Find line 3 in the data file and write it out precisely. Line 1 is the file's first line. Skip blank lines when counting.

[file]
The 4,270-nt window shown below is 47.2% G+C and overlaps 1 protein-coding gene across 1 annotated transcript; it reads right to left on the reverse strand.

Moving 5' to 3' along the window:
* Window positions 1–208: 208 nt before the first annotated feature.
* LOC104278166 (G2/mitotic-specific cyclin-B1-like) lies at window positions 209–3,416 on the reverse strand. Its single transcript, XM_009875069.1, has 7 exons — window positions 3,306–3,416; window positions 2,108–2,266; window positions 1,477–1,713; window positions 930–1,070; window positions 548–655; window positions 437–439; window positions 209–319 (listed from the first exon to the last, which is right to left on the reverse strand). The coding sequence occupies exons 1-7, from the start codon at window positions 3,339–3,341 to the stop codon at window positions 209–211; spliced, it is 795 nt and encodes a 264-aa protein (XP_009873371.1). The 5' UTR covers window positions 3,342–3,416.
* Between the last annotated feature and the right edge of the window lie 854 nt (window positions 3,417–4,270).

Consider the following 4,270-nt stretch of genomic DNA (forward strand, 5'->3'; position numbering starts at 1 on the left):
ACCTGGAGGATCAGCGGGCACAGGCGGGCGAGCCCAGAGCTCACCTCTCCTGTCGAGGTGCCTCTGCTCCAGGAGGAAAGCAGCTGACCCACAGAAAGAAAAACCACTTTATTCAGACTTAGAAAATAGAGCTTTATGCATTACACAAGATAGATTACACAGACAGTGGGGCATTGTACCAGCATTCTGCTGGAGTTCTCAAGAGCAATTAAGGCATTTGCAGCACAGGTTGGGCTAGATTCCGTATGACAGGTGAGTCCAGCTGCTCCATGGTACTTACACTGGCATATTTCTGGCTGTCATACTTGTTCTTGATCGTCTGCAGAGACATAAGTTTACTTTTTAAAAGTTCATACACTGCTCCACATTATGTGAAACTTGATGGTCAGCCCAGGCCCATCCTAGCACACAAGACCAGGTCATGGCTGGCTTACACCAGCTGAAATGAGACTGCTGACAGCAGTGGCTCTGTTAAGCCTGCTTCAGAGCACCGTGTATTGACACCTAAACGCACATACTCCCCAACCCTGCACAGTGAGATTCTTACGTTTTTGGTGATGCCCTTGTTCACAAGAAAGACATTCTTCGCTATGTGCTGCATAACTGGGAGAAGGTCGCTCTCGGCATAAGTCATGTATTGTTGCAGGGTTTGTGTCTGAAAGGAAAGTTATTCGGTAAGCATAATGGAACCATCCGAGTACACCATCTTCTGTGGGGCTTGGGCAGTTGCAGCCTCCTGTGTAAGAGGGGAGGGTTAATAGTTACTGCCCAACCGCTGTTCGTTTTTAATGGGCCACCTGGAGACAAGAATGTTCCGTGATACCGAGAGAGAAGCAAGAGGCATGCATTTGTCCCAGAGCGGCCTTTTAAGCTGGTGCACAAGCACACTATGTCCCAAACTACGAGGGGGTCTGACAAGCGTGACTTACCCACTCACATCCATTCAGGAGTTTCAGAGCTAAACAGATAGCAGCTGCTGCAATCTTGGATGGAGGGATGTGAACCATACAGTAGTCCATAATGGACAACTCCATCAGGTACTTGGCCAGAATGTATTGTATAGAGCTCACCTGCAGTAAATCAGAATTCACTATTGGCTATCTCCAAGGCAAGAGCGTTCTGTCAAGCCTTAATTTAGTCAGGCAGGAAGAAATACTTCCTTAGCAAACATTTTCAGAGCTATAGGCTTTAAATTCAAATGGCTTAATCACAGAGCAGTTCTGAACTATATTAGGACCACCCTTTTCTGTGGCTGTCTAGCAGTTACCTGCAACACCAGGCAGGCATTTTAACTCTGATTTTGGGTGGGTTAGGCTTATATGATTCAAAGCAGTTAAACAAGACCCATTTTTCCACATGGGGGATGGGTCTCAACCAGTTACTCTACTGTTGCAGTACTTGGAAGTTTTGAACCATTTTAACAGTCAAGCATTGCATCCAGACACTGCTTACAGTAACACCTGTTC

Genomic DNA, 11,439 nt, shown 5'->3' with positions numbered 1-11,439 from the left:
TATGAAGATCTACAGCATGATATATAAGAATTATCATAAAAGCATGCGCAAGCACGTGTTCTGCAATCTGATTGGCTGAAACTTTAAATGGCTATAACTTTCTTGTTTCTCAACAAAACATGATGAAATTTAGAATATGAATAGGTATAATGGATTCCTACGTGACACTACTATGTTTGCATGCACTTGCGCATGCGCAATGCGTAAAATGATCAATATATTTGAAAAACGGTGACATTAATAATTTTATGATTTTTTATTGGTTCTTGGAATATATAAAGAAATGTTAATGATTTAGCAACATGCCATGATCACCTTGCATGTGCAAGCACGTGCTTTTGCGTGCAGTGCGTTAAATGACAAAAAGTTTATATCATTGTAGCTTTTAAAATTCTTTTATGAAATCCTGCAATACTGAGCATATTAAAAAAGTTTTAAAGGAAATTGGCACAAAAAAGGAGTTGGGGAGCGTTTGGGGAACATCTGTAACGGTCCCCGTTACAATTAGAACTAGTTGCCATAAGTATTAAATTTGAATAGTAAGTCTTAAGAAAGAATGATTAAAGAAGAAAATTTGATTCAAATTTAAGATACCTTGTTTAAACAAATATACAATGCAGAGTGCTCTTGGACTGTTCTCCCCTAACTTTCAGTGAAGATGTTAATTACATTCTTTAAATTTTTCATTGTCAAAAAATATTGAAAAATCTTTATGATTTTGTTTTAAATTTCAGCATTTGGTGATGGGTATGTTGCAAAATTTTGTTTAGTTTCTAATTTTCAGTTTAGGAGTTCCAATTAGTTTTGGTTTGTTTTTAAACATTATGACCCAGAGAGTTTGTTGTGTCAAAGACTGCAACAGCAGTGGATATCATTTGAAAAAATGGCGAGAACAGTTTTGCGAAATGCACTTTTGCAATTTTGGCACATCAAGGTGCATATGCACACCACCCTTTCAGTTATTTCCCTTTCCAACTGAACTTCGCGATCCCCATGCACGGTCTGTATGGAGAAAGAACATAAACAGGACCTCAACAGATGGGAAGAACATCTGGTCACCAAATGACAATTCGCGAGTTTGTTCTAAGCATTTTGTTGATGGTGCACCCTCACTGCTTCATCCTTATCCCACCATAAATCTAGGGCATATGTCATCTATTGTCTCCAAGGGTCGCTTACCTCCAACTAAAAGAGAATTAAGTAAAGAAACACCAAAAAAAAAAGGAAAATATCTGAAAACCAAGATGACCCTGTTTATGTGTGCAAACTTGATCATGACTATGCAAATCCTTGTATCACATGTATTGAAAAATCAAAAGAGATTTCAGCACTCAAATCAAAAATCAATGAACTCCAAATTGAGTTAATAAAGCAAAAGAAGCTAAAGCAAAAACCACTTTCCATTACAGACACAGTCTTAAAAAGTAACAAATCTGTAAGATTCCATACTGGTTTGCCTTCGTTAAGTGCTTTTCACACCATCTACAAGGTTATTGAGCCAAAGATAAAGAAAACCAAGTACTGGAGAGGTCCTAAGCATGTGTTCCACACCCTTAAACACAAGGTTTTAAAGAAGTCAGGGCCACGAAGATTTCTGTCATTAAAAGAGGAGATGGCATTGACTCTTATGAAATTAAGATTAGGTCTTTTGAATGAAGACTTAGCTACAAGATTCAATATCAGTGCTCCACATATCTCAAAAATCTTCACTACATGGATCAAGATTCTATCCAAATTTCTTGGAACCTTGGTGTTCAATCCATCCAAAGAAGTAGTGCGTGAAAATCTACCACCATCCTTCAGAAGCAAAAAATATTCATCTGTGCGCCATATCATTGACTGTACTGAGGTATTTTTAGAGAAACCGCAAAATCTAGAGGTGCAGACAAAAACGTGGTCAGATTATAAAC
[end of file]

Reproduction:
* Window positions 1–208: 208 nt before the first annotated feature.